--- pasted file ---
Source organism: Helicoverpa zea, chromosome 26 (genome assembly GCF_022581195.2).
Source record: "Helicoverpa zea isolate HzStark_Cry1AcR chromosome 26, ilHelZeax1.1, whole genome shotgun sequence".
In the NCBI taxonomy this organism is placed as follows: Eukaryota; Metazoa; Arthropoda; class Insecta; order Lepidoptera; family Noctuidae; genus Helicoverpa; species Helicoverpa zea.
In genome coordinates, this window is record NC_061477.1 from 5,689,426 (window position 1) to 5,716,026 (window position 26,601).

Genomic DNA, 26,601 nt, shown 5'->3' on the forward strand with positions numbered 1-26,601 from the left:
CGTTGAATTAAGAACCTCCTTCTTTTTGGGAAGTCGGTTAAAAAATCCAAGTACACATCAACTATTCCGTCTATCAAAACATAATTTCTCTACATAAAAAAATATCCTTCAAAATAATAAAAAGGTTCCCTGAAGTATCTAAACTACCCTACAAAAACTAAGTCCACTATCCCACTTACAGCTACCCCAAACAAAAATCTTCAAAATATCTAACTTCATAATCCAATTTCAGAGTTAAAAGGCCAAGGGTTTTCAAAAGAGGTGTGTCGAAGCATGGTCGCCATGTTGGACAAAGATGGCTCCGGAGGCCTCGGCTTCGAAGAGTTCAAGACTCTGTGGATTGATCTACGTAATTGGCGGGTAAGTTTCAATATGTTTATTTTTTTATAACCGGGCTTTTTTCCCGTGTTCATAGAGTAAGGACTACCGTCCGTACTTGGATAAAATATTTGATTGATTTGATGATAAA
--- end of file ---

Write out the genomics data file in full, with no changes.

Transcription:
Source organism: Helicoverpa zea, chromosome 26 (genome assembly GCF_022581195.2).
Source record: "Helicoverpa zea isolate HzStark_Cry1AcR chromosome 26, ilHelZeax1.1, whole genome shotgun sequence".
In the NCBI taxonomy this organism is placed as follows: Eukaryota; Metazoa; Arthropoda; class Insecta; order Lepidoptera; family Noctuidae; genus Helicoverpa; species Helicoverpa zea.
In genome coordinates, this window is record NC_061477.1 from 5,689,426 (window position 1) to 5,716,026 (window position 26,601).

Genomic DNA, 26,601 nt, shown 5'->3' on the forward strand with positions numbered 1-26,601 from the left:
CGTTGAATTAAGAACCTCCTTCTTTTTGGGAAGTCGGTTAAAAAATCCAAGTACACATCAACTATTCCGTCTATCAAAACATAATTTCTCTACATAAAAAAATATCCTTCAAAATAATAAAAAGGTTCCCTGAAGTATCTAAACTACCCTACAAAAACTAAGTCCACTATCCCACTTACAGCTACCCCAAACAAAAATCTTCAAAATATCTAACTTCATAATCCAATTTCAGAGTTAAAAGGCCAAGGGTTTTCAAAAGAGGTGTGTCGAAGCATGGTCGCCATGTTGGACAAAGATGGCTCCGGAGGCCTCGGCTTCGAAGAGTTCAAGACTCTGTGGATTGATCTACGTAATTGGCGGGTAAGTTTCAATATGTTTATTTTTTTATAACCGGGCTTTTTTCCCGTGTTCATAGAGTAAGGACTACCGTCCGTACTTGGATAAAATATTTGATTGATTTGATGATAAA